Genomics, or the study of function of genes, has created several important new career fields in health care. For example, if a couple suspects that they are carriers for a genetic disease, such as Cystic Fibrosis, Tay Sachs, or Sickle Cell Anemia, a doctor may may send them to for genetic testing to determine the risk of their offspring having the disease. The couple then goes to a DNA testing facility (either in a hospital laboratory or another DNA testing company) and has blood drawn. Specialists look at their DNA and determine the statistical probability of their offspring getting the defective gene for a specific disease. A genetic counselor can then explain the chances to the couple of having a child with the disease of concen.
Another example is a woman whose sister, mother, and grandmother all died of cancer may want to know if she carries a defective gene for BRCA1 or BRCA1 like her family, which increases her chances of developing breast or ovarian cancer. For her, a doctor may also suggest she get her DNA tested so that she knows whether she is at high risk and may want to get more frequent breast exams, mammography, or be more stringent about prevention. If she does not carry the gene, she could of course still get some form of cancer, but she may be able to reduce her fear and stress about the disease.
These are just two fairly common reasons individuals may decide to have their DNA tested at a genetic diagnostic laboratory. Other examples include testing for genetic risk of developing other diseases such as Alzheimer’s Disease, diagnosis and treatment of diseases, geneology, paternity, and ancestry, and forensics.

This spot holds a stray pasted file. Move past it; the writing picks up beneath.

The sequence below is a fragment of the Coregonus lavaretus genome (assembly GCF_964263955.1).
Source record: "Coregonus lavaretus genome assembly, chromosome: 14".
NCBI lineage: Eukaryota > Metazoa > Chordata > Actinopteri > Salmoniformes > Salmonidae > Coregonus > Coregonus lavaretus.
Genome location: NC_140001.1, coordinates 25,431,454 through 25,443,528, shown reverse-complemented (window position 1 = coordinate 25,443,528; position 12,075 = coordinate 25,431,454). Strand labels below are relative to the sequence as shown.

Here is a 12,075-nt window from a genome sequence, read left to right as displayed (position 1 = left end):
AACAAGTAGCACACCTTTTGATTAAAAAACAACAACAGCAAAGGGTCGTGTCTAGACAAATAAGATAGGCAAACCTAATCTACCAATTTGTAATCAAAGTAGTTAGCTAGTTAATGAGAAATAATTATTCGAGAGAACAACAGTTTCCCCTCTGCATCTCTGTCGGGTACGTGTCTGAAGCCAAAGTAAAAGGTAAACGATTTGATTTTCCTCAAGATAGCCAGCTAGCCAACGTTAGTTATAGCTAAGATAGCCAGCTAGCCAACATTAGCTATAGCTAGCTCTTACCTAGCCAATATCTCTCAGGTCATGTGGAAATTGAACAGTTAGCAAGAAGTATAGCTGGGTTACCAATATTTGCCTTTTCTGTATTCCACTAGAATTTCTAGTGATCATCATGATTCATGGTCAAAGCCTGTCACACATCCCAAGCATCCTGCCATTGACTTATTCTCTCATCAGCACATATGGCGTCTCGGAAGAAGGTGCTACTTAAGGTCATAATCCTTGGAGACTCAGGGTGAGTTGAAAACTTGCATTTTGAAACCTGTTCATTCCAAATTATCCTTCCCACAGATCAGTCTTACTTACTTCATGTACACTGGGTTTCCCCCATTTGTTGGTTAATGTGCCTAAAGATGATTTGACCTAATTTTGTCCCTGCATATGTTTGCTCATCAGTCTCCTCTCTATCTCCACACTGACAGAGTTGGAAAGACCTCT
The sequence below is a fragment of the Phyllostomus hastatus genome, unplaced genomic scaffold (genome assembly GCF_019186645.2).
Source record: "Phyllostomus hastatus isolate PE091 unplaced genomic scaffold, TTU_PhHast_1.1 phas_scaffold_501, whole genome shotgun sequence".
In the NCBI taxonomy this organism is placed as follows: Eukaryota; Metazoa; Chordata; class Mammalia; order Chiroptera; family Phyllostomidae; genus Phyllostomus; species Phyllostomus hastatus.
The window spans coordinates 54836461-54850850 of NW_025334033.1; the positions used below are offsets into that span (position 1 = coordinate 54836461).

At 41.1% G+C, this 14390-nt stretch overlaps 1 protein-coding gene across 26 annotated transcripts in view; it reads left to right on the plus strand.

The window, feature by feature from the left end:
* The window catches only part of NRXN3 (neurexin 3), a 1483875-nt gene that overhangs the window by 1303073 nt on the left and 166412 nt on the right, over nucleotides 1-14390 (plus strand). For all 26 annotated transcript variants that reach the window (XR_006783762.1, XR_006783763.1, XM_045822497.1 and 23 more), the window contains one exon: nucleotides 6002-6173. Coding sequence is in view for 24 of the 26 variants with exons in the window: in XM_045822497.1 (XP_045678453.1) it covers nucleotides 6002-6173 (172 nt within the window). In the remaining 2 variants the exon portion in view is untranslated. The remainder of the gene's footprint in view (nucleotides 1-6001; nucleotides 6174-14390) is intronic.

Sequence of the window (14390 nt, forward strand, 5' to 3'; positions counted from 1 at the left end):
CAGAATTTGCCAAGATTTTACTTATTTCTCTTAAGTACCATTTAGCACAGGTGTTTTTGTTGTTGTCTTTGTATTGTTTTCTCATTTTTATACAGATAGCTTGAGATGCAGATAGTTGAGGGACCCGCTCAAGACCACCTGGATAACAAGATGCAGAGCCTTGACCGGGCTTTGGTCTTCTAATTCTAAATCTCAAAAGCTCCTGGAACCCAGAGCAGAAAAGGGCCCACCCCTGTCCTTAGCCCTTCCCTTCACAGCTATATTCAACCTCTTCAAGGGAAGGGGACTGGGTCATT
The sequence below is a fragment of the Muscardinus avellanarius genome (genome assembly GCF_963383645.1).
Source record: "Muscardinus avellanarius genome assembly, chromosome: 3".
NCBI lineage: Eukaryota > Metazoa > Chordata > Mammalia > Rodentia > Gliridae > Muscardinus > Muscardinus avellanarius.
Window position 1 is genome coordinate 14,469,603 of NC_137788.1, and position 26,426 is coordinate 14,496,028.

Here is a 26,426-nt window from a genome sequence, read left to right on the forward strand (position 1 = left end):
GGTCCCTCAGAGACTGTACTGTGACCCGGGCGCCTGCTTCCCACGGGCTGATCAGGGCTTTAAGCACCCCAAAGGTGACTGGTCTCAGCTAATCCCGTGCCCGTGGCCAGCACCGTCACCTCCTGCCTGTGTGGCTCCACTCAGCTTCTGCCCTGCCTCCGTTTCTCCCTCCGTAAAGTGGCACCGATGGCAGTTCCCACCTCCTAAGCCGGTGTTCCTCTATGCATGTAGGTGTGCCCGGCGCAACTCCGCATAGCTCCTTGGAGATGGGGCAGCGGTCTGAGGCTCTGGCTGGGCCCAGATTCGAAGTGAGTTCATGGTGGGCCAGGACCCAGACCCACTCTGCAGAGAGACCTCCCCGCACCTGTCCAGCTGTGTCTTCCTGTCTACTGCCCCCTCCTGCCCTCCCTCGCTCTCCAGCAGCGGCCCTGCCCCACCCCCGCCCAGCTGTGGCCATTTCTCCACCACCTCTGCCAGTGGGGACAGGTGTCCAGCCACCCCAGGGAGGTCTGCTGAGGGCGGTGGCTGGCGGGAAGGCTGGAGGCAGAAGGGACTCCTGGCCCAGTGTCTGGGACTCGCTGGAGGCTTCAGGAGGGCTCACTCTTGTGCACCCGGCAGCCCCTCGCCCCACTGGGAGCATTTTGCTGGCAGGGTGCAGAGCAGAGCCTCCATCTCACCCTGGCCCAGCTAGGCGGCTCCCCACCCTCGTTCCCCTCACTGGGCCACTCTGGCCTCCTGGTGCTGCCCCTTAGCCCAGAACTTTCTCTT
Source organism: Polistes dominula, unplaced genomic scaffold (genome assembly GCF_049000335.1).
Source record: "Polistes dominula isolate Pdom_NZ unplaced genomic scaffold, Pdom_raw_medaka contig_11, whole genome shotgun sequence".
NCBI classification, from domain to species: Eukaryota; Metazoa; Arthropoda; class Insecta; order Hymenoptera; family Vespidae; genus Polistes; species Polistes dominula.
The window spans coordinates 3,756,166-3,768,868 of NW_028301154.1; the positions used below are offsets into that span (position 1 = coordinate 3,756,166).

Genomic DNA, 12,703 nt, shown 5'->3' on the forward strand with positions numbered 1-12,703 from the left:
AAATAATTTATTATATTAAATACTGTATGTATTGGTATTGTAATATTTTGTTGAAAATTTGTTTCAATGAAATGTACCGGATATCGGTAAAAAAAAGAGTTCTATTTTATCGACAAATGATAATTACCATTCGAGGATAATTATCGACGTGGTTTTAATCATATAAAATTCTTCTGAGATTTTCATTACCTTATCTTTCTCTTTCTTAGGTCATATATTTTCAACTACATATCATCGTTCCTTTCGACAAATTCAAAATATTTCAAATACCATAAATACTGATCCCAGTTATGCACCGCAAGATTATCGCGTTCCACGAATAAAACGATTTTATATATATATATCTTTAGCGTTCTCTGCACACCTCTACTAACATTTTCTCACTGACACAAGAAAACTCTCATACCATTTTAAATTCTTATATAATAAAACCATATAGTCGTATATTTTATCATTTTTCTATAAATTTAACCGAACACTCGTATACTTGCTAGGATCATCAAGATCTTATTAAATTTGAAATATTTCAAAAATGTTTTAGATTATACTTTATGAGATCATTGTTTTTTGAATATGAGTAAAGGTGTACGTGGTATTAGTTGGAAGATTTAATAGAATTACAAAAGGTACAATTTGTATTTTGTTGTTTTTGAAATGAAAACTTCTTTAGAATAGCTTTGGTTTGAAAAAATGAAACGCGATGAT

These diagnostic tests require experts in molecular genetics, genetic counseling, lab technicians and associates, among others. Therefore, this relatively new field may provide good job opportunities in health care that are slightly different from the traditional health care jobs, such as doctors and nurses. For example, consider the diagnostic testing laboratory at Massachusetts General Hospital.
Massacusetts General Hospital has a Neurogenetics DNA Diagnostic laboratory that “conducts molecular DNA diagnostic testing for over 25 rare neurodegenerative disorders.” Their diagnostic laboratory has completed over 25,000 diagnostic tests since their funding began in 1994. they also screen for diseases such as “Norrie disease, NCL disease, dystonia disorders, and amyotrophic lateral sclerosis (ALS) disorders.” For more information on their testing, see their web site:
In addition to hospital laboratories, there also exist specialized companies that do genetic diagnostic testing, and the public may use them without seeing their doctor first. For example, if one wants to get a paternity test done, these companies perform those tests and many others without a doctor’s order. The field should have jobs for the forseeable future.
For general information on DNA and genetic testing, this is a good site:
International Society of Genetic Geneology site:http://www.isogg.org/wiki/List_of_DNA_testing_companies